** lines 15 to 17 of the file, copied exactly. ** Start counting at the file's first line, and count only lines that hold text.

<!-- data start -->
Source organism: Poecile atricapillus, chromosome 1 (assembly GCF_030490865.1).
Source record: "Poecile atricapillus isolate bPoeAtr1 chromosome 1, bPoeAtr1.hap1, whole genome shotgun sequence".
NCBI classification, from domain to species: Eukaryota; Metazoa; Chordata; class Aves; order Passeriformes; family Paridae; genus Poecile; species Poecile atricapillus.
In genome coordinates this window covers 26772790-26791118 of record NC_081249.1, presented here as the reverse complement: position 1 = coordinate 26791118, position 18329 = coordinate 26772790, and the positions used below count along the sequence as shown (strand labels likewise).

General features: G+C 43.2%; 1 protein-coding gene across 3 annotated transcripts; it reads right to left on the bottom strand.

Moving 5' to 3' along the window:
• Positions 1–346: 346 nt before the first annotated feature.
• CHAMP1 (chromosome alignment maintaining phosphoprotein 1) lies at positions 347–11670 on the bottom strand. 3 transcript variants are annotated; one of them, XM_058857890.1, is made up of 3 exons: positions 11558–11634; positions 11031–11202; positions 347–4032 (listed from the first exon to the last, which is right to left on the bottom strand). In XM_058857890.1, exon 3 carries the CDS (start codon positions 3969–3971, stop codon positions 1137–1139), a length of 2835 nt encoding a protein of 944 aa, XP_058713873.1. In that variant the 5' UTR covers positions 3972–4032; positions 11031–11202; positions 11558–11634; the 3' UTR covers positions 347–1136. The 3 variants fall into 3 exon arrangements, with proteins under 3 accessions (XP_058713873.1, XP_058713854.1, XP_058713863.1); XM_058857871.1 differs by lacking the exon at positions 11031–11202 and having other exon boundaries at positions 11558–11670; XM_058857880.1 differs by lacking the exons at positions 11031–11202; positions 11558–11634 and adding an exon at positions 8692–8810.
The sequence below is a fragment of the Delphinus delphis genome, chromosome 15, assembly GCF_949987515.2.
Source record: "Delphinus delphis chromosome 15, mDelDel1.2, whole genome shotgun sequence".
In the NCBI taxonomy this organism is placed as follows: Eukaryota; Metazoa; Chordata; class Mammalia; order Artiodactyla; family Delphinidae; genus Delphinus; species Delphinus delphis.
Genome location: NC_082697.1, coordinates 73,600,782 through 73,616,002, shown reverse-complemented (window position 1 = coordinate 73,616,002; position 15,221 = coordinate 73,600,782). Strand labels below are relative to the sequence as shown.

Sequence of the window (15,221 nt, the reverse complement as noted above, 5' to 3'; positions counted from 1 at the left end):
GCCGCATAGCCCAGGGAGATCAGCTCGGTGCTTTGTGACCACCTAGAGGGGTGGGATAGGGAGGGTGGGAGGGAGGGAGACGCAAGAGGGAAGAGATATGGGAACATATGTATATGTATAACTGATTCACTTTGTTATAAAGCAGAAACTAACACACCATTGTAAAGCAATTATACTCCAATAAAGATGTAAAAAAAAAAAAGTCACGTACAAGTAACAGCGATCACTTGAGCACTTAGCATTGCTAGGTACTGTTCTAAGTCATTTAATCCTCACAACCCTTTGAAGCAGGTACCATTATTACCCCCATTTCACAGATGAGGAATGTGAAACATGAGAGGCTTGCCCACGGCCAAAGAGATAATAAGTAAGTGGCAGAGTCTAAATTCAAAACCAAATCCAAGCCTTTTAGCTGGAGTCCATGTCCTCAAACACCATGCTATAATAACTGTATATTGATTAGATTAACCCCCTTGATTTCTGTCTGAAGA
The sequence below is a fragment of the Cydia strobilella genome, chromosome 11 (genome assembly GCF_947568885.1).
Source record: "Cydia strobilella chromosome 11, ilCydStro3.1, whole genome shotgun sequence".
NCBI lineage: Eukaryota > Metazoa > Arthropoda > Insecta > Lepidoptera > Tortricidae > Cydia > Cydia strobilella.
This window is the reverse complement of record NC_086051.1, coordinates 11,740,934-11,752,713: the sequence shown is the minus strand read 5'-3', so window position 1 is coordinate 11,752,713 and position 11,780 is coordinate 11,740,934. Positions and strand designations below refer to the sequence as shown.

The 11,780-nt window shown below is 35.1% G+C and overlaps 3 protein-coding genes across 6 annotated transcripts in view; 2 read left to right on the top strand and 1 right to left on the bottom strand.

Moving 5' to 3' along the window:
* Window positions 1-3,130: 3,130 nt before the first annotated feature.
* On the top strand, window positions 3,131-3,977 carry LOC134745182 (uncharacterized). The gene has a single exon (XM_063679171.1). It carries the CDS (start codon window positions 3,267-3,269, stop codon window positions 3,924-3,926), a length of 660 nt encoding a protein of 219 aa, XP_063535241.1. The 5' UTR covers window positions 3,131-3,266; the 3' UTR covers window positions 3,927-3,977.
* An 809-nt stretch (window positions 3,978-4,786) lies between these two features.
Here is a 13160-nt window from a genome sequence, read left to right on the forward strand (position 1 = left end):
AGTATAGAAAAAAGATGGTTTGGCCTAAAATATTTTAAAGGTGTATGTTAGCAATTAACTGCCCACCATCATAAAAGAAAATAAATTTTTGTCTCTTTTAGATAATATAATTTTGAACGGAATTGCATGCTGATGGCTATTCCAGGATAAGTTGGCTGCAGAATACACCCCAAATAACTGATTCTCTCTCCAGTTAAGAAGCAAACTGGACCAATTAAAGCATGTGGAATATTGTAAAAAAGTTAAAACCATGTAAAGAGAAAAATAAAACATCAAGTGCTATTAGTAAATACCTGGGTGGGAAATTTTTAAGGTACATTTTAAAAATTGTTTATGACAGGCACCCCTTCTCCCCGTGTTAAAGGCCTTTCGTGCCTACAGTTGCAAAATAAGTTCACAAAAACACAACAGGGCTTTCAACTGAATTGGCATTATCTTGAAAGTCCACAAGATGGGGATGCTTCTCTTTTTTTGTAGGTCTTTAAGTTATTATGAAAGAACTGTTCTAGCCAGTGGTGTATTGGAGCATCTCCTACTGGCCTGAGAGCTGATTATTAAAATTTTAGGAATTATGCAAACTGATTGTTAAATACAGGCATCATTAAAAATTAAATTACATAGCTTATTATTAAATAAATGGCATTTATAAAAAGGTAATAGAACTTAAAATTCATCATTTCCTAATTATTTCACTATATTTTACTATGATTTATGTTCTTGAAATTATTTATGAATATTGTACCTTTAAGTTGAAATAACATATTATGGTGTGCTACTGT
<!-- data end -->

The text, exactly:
The sequence below is a fragment of the Cydia strobilella genome, chromosome 11 (genome assembly GCF_947568885.1).
Source record: "Cydia strobilella chromosome 11, ilCydStro3.1, whole genome shotgun sequence".
NCBI lineage: Eukaryota > Metazoa > Arthropoda > Insecta > Lepidoptera > Tortricidae > Cydia > Cydia strobilella.